Aug
27
2012

The Soul of a Community

Senior Recital at Louisiana Tech University

The Soul of a Community

Small towns know how to rally. My Mom passed away on a Tuesday and the network of dear, long-time friends and “neighbors” in the truest sense of the word, spun into action and did everything that needed to be done and more.

Our little town, in the northeastern corner of Louisiana, has seen some decline over the last couple of decades. On every recent visit, I’ve noticed something else changed or suffering from neglect.

The house I grew up in needs some serious yard work. We hope to get up there this fall to watch my niece cheerlead for her high school team, and do some cutting in the yard I once played in. Back then, the yard seemed huge. Now the vegetation is having its way with my old playground. A few hours of trimming and clearing might just do the trick and it’ll provide us with one heck of a bonfire.

Fewer businesses are still open on main-street where my dad’s insurance office once stood. There used to be a bank a few doors down from dad, a pharmacy in the other direction, a dime store, a feed store, a hardware store around the corner, a “dry goods” store that sold shoes, jeans and underwear, and a TV repair shop. Mr. Calhoun still actually fixes televisions but has moved his shop closer to home.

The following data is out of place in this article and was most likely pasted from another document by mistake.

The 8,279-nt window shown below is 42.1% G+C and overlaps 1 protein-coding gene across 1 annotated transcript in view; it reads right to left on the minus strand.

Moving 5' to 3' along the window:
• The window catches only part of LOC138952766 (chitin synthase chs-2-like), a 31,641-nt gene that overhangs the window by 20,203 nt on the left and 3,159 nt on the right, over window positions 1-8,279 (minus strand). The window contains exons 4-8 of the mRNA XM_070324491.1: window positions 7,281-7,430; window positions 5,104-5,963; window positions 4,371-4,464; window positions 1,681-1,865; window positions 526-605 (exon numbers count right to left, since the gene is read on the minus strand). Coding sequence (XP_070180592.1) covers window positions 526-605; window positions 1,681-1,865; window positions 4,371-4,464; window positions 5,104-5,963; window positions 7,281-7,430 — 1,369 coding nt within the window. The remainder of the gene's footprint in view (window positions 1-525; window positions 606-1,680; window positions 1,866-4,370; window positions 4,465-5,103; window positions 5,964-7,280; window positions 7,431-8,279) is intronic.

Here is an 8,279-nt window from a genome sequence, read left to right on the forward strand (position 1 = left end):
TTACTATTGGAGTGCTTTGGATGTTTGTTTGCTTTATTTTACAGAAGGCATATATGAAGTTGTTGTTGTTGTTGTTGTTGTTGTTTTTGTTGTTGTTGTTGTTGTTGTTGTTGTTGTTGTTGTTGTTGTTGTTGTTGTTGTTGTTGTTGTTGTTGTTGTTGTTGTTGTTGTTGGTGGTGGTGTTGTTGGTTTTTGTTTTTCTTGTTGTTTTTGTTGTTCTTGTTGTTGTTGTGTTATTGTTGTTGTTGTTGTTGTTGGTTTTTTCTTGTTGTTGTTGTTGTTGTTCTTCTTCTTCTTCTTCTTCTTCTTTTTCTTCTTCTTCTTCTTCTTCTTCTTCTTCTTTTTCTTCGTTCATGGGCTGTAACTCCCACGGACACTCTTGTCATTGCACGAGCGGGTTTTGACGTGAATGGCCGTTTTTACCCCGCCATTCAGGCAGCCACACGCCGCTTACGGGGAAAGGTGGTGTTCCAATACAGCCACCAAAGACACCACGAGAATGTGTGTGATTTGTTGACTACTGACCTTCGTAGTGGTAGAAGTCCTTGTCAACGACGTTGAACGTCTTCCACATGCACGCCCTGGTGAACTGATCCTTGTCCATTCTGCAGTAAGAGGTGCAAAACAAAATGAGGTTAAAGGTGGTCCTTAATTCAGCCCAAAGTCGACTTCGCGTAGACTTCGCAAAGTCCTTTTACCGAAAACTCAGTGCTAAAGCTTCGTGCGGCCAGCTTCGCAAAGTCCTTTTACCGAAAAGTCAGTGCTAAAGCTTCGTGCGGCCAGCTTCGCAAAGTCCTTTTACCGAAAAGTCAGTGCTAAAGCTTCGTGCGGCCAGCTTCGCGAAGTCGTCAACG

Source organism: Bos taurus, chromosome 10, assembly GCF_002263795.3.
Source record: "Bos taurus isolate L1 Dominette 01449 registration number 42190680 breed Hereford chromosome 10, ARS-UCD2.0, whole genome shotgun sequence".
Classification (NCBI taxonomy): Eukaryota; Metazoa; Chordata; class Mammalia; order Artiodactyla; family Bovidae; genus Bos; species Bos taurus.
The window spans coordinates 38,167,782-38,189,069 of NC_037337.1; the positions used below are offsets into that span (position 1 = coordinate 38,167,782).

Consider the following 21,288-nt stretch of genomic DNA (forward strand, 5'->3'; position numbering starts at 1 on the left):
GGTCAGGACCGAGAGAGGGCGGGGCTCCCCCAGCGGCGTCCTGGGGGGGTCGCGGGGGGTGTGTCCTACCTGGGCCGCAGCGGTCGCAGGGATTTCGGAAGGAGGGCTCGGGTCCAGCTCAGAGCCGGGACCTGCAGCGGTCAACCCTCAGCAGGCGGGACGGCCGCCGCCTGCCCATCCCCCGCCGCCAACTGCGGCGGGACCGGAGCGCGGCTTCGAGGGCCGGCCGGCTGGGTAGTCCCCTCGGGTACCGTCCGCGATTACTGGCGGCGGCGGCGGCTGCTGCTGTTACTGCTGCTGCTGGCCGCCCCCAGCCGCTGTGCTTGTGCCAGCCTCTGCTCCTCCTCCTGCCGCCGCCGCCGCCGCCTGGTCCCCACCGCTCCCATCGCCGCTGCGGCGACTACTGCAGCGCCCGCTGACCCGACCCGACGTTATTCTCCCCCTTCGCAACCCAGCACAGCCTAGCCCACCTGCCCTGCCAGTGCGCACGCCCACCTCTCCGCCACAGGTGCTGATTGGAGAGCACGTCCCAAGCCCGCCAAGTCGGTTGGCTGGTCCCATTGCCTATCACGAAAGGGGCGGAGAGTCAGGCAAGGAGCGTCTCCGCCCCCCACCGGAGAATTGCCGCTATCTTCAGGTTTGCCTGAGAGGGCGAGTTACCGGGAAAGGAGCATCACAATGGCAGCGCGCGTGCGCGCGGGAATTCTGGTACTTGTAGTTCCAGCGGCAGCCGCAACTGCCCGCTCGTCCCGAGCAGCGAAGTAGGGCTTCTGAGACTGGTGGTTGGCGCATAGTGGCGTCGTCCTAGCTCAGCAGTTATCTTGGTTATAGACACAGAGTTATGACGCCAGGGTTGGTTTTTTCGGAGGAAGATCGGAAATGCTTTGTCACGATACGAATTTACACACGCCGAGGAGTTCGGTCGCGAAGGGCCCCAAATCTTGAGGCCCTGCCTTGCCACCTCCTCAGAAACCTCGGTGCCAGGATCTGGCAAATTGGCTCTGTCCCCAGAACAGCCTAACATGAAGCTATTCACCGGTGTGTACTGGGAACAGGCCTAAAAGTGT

I suppose the greatest blow came when the state (or the parish . . . not sure who makes these kinds of calls) closed both the elementary and the high schools. The old elementary school building is about a three wood from my house, the high school, maybe a pitching wedge.

The elementary school building, where I attended first through seventh grade, has been condemned for several years. I guess there’s no money to knock it down. It’s beginning to be over-grown with vines but every time I drive by, I can’t ignore the flood of memories from the years I spent there.

The old high school building has been converted into a community center and, I hear, all kinds of events take place in the gym. I walked in there a couple of months ago to find the hallways, where classrooms stood, permanently walled off. The gym is the only part of the building still being used. The hand-painted bulldog mascot still occupies the center spot on the basketball floor.

But when a town loses its schools, it deals a serious blow to the prospect of new families moving in. Most of the people that live there have been there a long time. Some are second, third or fourth generation residents and have found plenty of good reasons to stay and call it home.

But with all the economic, social and cultural changes that have found their way to my hometown, it still possesses a charm that might be difficult to explain to outsiders. It would be easy to blow through town and never catch sight of it.

But you would recognize the kindness. You would recognize the tremendous outpouring of love and grace.

The visitation (some would call a wake) took place on Thursday night after mom passed on Tuesday. The ladies and gentlemen of the church made it clear, “Don’t you worry about a thing.” They served dinner (we always called it “super” and I don’t remember when the word-change took place) while nearly two hundred people came by to pay their respects to my mother, this graceful lady that touched so many lives.